contributor perspectives

Voting for a Russia Without Putin

Linas Jegelevicius
Board of Contributors
11 MINS READMar 16, 2018 | 15:14 GMT
A billboard with an image of Russian President Vladimir Putin reads

A billboard in St. Petersburg with an image of Russian President Vladimir Putin reads "Strong president - Strong Russia." The country's presidential election is March 18, and the odds are stacked in Putin's favor.

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Note From the Interviewer

Russian voters will head to the polls this weekend to choose their next president, but most seem to think the decision has already been made for them. After all, there are few viable challengers to stop incumbent President Vladimir Putin from sweeping the March 18 election and winning a fourth term in office. One journalist and opposition lawmaker from St. Petersburg, however, isn't so sure of the vote's outcome. "There's always a grain of unpredictability in an election," Boris Vishnevsky cautioned as I sat down with him to dig deeper into the logic behind his lonely dissent.

As Russia prepares for the presidential race, can you tell us about the current mood among your fellow voters?

The people I talk to aren't happy with how the country is being run by the current president. There's a deep-rooted understanding that the outcome of the election was determined months ago and that everything's being done to the pave way for Putin's next victory. I believe this approach, which opposition politician Alexei Navalny incidentally shares, is wrong. There's always a grain of unpredictability in an election — maybe not in the final results, but in certain locations for sure. So I tend to say this to the people: Let's hang in there a little longer and see how it all plays out.

What are the Russian people unhappy about?

They're unhappy about high food and utility prices, despite the fact that Russia possesses an abundance of natural resources. They're dismayed about restrictions on imported goods, the result of recent Western sanctions against the country. Many Russians have great difficulty getting by because salaries and pensions are low, while prices seem to be forever on the rise. So if the elections were held in a normal competitive environment in which opposition candidates could participate on Putin's level, and if those candidates had been given a fair chance to run their campaigns over the last couple of years, then we'd see a completely different political picture now that would be reflected in the upcoming election's results.

Are you implying that the current contest, featuring eight standing candidates, is merely imitating a free and democratic election?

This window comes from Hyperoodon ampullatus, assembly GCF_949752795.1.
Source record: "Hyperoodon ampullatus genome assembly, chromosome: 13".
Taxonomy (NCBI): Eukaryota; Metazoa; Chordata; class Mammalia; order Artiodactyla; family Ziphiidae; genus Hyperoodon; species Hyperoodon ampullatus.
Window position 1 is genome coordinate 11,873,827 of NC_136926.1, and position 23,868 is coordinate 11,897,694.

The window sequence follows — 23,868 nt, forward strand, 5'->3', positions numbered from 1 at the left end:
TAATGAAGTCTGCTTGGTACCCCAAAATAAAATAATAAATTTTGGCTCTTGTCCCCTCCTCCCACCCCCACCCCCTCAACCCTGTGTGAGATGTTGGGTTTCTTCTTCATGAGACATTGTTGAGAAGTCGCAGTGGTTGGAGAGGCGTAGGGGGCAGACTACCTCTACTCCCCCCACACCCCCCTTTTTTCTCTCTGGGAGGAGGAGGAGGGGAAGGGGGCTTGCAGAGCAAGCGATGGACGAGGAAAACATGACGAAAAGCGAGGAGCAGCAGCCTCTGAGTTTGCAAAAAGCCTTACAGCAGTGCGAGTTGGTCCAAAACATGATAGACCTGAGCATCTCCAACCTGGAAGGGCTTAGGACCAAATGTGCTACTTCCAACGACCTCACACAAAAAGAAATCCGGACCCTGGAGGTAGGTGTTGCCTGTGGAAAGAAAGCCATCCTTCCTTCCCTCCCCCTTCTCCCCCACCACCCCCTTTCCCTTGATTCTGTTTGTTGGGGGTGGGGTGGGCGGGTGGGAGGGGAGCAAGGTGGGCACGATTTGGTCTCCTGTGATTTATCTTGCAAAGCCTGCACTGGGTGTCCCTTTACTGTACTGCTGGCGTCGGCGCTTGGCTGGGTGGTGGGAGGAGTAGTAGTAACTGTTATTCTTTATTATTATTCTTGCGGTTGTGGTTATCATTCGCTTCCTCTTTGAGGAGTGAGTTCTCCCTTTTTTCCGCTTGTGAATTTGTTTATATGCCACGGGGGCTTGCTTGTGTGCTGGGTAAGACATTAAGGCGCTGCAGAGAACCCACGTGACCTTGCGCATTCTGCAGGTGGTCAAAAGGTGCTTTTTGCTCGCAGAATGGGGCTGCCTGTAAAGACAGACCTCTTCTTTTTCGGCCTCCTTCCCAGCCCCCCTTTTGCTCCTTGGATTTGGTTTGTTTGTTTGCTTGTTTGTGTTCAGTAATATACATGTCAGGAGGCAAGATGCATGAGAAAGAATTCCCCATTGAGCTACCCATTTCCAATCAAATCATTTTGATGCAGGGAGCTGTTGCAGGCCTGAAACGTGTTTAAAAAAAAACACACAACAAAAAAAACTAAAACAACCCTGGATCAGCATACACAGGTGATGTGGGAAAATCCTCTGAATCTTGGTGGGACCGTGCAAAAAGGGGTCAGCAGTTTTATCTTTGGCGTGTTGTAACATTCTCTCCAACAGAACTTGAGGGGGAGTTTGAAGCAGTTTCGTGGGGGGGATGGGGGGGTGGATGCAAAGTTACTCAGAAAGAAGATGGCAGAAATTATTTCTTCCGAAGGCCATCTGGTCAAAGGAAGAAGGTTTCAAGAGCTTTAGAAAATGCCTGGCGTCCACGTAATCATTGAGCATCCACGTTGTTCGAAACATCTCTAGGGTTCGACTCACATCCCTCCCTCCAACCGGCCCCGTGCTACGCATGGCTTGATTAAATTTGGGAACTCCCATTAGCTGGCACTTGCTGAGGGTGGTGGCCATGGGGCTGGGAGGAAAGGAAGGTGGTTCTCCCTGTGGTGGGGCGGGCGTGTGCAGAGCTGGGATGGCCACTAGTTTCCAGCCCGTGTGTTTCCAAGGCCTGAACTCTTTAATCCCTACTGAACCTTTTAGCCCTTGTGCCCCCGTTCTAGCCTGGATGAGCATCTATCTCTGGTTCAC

As a matter of fact, with the exception of Navalny, who wasn't allowed to run, all of the people who wanted to participate in the election have participated and continue to participate today. However, several of the political lightweights and "wannabes" who failed to collect the required number of signatures to enter the campaign didn't make it onto the final list of candidates.

Boris Vishnevsky

Russian journalist and opposition lawmaker Boris Vishnevsky is less pessimistic than most voters about the ability to effect a change in leadership at the polls.

(Contributed by Boris Vishnevsky)

If Navalny were given the green light to run for presidential office, would he stand a chance against Putin?

The election would certainly be more interesting with his name on the ballot. But I doubt whether his participation would have produced any astonishing results. He's not well known outside the largest Russian cities. And, to tell the truth, those whose support he enjoys don't vote in the numbers that many would wish.

Are you talking about the country's youth?

Yes, some of whom are underage, to be frank. They worship him as an intrepid fighter against corruption, which is rife throughout the country. But young people don't participate in large numbers in Russian elections.

It's amazing that Navalny, beaten up and detained multiple times, stays in Russia. Garry Kasparov and Mikhail Khodorkovsky, two big names in the Russian opposition, have both left Russia — a decision that may have saved their lives.

It's a pity that Kasparov and Khodorkovsky live outside Russia today. In fact, I know both of them on a personal level. However, it would be wrong to say that Navalny is the only opposition leader left in Russia. He's one of a few. As for your remark that Kasparov and Khodorkovsky were afraid for their lives here, the latter, to the best of my knowledge, was forcibly removed from Russia after being pardoned by Putin. As far as I know, he settled in Switzerland. Should he ever come back with Putin still in the Kremlin he'd see new accusations brought against him. No doubt about it. Meanwhile, Kasparov did indeed believe his life was in danger here and I respect his decision to leave. Being a politician and going against the Kremlin has become very dangerous in Russia. The assassination of Boris Nemtsov proves that. He was also well aware of the danger, but preferred to stay in Russia and paid the ultimate price.